Ptahil - "The Almighty Propagator of Doom and Despair" (CD)
"The Almighty Propagator of Doom and Despair" track listing:
1. Satanicus Sabbathicus (4:02)
2. Possessed by Death (7:20)
3. Semen, Blood and Shit (4:23)
4. Mors Aut Libertas (4:32)
5. Pact with the Devil (7:01)
6. The Almighty Propagator of Doom and Despair (12:55)
7. Hell Spells and Satanic Rituals (2:24)
Reviewed by heavytothebone2 on January 21, 2013
Ptahil’s debut album “For His Satanic Majesty’s Glory” oozed wicked charm with its doomy take on death/black metal. The duo from Fort Wayne, Indiana mingled with the occult and did a slow dance with the almighty Satan, and that relationship blossoms on the new album “The Almighty Propagator of Doom and Despair.” As if their sound couldn’t get seedier, Ptahil goes minimalistic on the production, with a fuzziness that has an early ‘90s black metal flavor. As long as one doesn’t mind low-grade production values, “The Almighty Propagator of Doom and Despair” is a good fix for those into the morbid side of metal.
The band hardly strays from the musical roots established on the first album, with the band’s wicked death/black coexisting with a gloomy atmosphere supplied by a slow pace. While this was usually contained to four or so minutes per song on the last record, Phatil dodges that template here and decides to expand their songs into lengths more reserved for traditional doom bands. A doozy of a 13-minute title track is one of the notable selling points. It all leads to a record that trades in feasible digestion for a more adventurous direction.
The problem with Ptahil’s style is that they are a very straightforward group, as far as instrumentation goes. The band doesn’t toy around with crazy leads or anything grandiose, so for songs to go as long as double digits, it requires either many tempo changes or some depth to the riffage. For the most part, those two are missing from these songs. “Possessed by Death” has what is commonly referenced to as “St. Anger” syndrome; extending a song way past its point of worth. “Pact with the Devil” is not as drawn-out, though a minute or two could have been trimmed.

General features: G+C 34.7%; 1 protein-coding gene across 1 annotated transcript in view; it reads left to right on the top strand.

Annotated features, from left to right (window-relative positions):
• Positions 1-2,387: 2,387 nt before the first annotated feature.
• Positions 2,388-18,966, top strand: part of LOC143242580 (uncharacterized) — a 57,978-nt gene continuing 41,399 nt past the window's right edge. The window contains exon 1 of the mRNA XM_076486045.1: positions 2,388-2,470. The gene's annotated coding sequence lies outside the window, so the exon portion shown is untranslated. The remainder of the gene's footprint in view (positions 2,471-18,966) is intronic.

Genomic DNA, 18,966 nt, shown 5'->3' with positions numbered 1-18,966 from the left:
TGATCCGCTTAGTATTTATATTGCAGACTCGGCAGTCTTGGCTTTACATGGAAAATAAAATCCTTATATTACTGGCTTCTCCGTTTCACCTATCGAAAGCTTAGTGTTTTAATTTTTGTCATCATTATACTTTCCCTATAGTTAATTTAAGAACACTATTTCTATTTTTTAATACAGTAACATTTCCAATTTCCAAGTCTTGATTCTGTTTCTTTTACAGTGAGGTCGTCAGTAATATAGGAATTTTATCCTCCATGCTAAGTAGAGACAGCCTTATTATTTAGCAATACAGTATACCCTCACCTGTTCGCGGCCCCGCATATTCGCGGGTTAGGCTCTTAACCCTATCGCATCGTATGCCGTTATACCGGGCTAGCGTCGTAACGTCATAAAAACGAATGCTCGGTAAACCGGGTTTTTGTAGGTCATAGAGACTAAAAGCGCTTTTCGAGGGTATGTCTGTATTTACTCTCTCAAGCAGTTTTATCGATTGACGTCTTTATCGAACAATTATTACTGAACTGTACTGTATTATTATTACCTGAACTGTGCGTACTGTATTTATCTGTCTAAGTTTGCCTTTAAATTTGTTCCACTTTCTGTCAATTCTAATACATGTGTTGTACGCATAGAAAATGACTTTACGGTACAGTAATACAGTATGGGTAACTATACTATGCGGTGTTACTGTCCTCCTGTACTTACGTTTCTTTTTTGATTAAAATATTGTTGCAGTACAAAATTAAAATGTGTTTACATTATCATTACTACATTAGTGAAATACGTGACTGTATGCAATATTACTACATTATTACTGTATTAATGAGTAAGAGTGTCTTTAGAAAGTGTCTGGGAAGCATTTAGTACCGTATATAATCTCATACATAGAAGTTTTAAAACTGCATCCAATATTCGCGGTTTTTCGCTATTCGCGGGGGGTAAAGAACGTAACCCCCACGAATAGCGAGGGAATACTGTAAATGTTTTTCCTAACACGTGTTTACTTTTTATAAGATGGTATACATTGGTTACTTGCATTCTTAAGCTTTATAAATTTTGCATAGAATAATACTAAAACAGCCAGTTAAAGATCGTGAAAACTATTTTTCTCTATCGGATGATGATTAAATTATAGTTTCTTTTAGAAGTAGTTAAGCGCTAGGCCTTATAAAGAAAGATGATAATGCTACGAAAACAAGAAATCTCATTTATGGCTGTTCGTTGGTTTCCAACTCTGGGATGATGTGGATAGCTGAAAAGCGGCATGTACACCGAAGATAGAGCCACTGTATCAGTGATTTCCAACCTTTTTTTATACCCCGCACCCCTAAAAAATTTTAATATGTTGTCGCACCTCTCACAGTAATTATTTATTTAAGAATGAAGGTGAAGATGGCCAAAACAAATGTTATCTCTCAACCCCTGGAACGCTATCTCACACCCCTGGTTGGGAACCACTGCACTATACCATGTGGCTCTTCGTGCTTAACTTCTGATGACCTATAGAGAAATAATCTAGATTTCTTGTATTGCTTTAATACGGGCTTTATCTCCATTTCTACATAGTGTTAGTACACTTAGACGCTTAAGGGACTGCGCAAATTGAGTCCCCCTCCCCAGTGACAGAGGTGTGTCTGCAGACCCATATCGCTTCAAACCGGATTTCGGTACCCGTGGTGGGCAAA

Things fall nicely into position with songs like opener “Satanicus Sabbathicus,” where the band can play around with controlled tempos within a respectable time period. The moments where the band drops its doomy side for an extended bout of uncoordinated bashing count as some of the bright spots. “Hell Spells and Satanic Rituals” is a perfect fit following the lengthy title track, a two-minute finish that is as ruthless as the band gets. “Mors Aut Libertas” is a later favorite, almost getting lost in the fuzz, but providing some much-warranted energy back into the proceedings.
Like “For His Satanic Majesty’s Glory,” “The Almighty Propagator of Doom and Despair” is a grower. There isn’t much immediate about these seven songs, and the band makes it harder with a song as dense as the title track. The longer tracks don’t pan out as well as the band probably would have hoped, as they rely on repetition, odd noisy interludes, and aimless shuffling to stretch the tracks out. Ptahil comes alive with compact cuts like “Mors Aut Libertas,” and these are the real appeal of “The Almighty Propagator of Doom and Despair.”
Highs: Ptahil is as evil as metal gets, shorter songs provide a burst of energy, a touch more depth to their songwriting this time around
Lows: A few songs are too long for their own good, production is very raw, not as sharp as the first album
Bottom line: A rougher production and longer songs makes for a less stimulating record than Ptahil's debut album.
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